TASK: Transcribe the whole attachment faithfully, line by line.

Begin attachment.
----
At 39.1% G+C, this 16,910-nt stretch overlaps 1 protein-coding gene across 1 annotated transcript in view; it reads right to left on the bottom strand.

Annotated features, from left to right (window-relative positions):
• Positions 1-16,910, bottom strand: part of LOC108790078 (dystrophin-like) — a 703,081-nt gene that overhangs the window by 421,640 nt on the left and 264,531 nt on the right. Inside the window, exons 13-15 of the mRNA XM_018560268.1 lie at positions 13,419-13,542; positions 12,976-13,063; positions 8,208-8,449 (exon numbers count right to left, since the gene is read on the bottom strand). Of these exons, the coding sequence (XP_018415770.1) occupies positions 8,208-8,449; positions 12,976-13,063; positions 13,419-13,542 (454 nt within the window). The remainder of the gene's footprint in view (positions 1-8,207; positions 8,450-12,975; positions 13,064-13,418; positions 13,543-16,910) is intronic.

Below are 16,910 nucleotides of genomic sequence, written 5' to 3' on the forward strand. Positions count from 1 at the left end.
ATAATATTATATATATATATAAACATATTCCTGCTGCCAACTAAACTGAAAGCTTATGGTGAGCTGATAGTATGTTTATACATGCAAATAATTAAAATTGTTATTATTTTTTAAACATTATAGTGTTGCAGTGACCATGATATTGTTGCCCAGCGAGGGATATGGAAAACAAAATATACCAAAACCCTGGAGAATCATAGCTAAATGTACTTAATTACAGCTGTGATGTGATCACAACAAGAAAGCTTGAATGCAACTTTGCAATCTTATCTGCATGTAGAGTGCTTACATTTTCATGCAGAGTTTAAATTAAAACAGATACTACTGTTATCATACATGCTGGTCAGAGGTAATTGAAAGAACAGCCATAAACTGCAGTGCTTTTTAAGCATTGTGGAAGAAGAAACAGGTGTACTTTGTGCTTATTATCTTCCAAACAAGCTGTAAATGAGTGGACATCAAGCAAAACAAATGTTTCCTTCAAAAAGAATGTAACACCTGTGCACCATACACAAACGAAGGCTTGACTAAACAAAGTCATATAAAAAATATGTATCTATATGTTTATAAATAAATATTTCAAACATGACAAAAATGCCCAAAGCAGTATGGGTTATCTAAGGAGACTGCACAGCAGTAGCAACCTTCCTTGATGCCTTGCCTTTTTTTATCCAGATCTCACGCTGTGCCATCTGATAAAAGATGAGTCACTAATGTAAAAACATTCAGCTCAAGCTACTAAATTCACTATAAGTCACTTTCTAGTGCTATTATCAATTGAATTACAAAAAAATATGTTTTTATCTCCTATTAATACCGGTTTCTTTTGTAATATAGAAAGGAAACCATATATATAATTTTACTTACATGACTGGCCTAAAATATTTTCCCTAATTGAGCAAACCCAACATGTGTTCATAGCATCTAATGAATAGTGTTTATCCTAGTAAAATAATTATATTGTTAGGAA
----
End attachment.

At 39.1% G+C, this 16,910-nt stretch overlaps 1 protein-coding gene across 1 annotated transcript in view; it reads right to left on the bottom strand.

Annotated features, from left to right (window-relative positions):
• Positions 1-16,910, bottom strand: part of LOC108790078 (dystrophin-like) — a 703,081-nt gene that overhangs the window by 421,640 nt on the left and 264,531 nt on the right. Inside the window, exons 13-15 of the mRNA XM_018560268.1 lie at positions 13,419-13,542; positions 12,976-13,063; positions 8,208-8,449 (exon numbers count right to left, since the gene is read on the bottom strand). Of these exons, the coding sequence (XP_018415770.1) occupies positions 8,208-8,449; positions 12,976-13,063; positions 13,419-13,542 (454 nt within the window). The remainder of the gene's footprint in view (positions 1-8,207; positions 8,450-12,975; positions 13,064-13,418; positions 13,543-16,910) is intronic.

Below are 16,910 nucleotides of genomic sequence, written 5' to 3' on the forward strand. Positions count from 1 at the left end.
ATAATATTATATATATATATAAACATATTCCTGCTGCCAACTAAACTGAAAGCTTATGGTGAGCTGATAGTATGTTTATACATGCAAATAATTAAAATTGTTATTATTTTTTAAACATTATAGTGTTGCAGTGACCATGATATTGTTGCCCAGCGAGGGATATGGAAAACAAAATATACCAAAACCCTGGAGAATCATAGCTAAATGTACTTAATTACAGCTGTGATGTGATCACAACAAGAAAGCTTGAATGCAACTTTGCAATCTTATCTGCATGTAGAGTGCTTACATTTTCATGCAGAGTTTAAATTAAAACAGATACTACTGTTATCATACATGCTGGTCAGAGGTAATTGAAAGAACAGCCATAAACTGCAGTGCTTTTTAAGCATTGTGGAAGAAGAAACAGGTGTACTTTGTGCTTATTATCTTCCAAACAAGCTGTAAATGAGTGGACATCAAGCAAAACAAATGTTTCCTTCAAAAAGAATGTAACACCTGTGCACCATACACAAACGAAGGCTTGACTAAACAAAGTCATATAAAAAATATGTATCTATATGTTTATAAATAAATATTTCAAACATGACAAAAATGCCCAAAGCAGTATGGGTTATCTAAGGAGACTGCACAGCAGTAGCAACCTTCCTTGATGCCTTGCCTTTTTTTATCCAGATCTCACGCTGTGCCATCTGATAAAAGATGAGTCACTAATGTAAAAACATTCAGCTCAAGCTACTAAATTCACTATAAGTCACTTTCTAGTGCTATTATCAATTGAATTACAAAAAAATATGTTTTTATCTCCTATTAATACCGGTTTCTTTTGTAATATAGAAAGGAAACCATATATATAATTTTACTTACATGACTGGCCTAAAATATTTTCCCTAATTGAGCAAACCCAACATGTGTTCATAGCATCTAATGAATAGTGTTTATCCTAGTAAAATAATTATATTGTTAGGAA